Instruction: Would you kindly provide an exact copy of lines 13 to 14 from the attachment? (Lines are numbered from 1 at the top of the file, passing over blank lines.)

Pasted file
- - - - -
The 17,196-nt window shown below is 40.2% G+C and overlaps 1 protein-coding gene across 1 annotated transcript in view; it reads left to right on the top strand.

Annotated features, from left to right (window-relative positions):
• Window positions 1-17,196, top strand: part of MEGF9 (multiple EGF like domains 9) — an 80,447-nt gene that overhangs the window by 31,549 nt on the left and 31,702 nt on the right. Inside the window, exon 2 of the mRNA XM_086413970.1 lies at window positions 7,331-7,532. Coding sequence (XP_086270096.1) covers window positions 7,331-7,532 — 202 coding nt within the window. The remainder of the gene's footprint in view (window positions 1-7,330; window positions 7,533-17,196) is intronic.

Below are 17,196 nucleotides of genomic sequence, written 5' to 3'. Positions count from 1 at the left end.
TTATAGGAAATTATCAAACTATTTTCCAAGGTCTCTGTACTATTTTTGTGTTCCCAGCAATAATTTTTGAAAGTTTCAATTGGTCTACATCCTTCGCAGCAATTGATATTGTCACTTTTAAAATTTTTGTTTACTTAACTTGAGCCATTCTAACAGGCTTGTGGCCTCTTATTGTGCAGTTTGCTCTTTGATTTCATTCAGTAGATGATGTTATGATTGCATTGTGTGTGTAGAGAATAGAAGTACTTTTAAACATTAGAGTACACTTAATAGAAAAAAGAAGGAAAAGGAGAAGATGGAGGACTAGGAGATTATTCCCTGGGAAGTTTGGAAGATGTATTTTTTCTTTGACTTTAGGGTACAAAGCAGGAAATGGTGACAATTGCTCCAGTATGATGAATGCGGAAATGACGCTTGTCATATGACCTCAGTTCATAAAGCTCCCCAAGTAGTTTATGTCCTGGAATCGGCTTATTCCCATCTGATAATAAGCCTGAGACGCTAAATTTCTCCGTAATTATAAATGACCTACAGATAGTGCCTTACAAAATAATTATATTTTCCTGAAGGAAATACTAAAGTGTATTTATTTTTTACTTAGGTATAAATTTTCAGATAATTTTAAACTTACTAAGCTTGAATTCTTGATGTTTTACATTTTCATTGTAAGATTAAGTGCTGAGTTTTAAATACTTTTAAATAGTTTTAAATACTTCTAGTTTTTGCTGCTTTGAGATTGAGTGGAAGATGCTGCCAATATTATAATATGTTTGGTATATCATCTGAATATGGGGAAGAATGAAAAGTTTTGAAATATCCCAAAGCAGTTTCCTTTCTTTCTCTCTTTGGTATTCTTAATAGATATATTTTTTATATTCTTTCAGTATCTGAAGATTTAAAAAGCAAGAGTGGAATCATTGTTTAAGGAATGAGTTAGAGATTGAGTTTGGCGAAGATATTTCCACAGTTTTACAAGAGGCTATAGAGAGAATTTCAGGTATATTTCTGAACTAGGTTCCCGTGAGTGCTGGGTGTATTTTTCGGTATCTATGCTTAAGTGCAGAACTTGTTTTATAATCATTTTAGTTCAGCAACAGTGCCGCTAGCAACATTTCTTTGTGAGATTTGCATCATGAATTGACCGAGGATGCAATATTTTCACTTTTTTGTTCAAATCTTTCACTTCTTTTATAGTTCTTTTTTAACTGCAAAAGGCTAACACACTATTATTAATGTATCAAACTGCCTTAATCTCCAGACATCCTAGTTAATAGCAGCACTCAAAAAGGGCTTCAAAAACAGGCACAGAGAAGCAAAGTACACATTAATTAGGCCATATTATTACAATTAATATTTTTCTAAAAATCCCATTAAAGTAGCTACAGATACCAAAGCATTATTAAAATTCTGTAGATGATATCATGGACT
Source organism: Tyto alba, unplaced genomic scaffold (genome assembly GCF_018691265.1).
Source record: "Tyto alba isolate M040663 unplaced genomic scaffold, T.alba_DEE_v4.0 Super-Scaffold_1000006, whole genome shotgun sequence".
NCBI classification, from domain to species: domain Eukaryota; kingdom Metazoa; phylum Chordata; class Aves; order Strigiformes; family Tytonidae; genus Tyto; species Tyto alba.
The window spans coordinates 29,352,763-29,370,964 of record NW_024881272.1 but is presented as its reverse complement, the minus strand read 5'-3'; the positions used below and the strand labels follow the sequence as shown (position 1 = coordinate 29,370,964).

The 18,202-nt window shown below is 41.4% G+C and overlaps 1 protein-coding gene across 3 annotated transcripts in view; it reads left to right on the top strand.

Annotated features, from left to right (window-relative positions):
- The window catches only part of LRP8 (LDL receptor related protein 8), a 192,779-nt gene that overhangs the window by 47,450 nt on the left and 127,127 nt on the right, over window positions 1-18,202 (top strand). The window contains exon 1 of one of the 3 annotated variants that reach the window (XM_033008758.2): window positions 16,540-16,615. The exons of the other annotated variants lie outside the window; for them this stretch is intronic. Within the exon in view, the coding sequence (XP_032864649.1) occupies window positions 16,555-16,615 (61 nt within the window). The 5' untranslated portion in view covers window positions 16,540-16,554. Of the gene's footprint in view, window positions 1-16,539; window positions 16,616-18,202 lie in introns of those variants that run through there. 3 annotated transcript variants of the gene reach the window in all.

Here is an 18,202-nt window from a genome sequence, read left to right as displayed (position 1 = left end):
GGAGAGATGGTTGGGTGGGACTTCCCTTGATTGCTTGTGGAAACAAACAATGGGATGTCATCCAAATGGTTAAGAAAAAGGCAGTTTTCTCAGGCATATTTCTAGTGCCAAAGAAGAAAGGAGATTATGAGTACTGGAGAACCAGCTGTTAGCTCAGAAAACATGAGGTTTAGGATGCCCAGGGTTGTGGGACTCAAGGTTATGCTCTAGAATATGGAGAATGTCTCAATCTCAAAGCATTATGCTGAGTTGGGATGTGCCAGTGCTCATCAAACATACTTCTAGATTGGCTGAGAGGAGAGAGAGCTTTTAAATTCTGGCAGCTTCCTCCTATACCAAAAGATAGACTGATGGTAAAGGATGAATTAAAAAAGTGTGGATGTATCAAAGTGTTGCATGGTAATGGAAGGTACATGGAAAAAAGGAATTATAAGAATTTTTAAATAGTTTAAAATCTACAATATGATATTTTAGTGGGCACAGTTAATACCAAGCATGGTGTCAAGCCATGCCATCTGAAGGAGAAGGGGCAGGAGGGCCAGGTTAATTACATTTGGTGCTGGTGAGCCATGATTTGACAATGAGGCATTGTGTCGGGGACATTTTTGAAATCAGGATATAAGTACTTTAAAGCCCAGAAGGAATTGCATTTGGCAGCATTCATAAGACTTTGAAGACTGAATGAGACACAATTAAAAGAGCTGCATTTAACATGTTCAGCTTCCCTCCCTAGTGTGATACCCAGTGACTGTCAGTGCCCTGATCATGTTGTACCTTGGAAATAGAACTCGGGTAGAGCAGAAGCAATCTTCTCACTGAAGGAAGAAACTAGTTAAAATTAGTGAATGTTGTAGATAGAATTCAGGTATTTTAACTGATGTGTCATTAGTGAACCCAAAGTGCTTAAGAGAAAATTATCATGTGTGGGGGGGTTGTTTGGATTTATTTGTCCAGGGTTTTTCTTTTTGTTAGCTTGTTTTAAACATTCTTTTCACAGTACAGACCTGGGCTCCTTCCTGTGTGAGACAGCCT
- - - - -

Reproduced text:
Here is an 18,202-nt window from a genome sequence, read left to right as displayed (position 1 = left end):
GGAGAGATGGTTGGGTGGGACTTCCCTTGATTGCTTGTGGAAACAAACAATGGGATGTCATCCAAATGGTTAAGAAAAAGGCAGTTTTCTCAGGCATATTTCTAGTGCCAAAGAAGAAAGGAGATTATGAGTACTGGAGAACCAGCTGTTAGCTCAGAAAACATGAGGTTTAGGATGCCCAGGGTTGTGGGACTCAAGGTTATGCTCTAGAATATGGAGAATGTCTCAATCTCAAAGCATTATGCTGAGTTGGGATGTGCCAGTGCTCATCAAACATACTTCTAGATTGGCTGAGAGGAGAGAGAGCTTTTAAATTCTGGCAGCTTCCTCCTATACCAAAAGATAGACTGATGGTAAAGGATGAATTAAAAAAGTGTGGATGTATCAAAGTGTTGCATGGTAATGGAAGGTACATGGAAAAAAGGAATTATAAGAATTTTTAAATAGTTTAAAATCTACAATATGATATTTTAGTGGGCACAGTTAATACCAAGCATGGTGTCAAGCCATGCCATCTGAAGGAGAAGGGGCAGGAGGGCCAGGTTAATTACATTTGGTGCTGGTGAGCCATGATTTGACAATGAGGCATTGTGTCGGGGACATTTTTGAAATCAGGATATAAGTACTTTAAAGCCCAGAAGGAATTGCATTTGGCAGCATTCATAAGACTTTGAAGACTGAATGAGACACAATTAAAAGAGCTGCATTTAACATGTTCAGCTTCCCTCCCTAGTGTGATACCCAGTGACTGTCAGTGCCCTGATCATGTTGTACCTTGGAAATAGAACTCGGGTAGAGCAGAAGCAATCTTCTCACTGAAGGAAGAAACTAGTTAAAATTAGTGAATGTTGTAGATAGAATTCAGGTATTTTAACTGATGTGTCATTAGTGAACCCAAAGTGCTTAAGAGAAAATTATCATGTGTGGGGGGGTTGTTTGGATTTATTTGTCCAGGGTTTTTCTTTTTGTTAGCTTGTTTTAAACATTCTTTTCACAGTACAGACCTGGGCTCCTTCCTGTGTGAGACAGCCT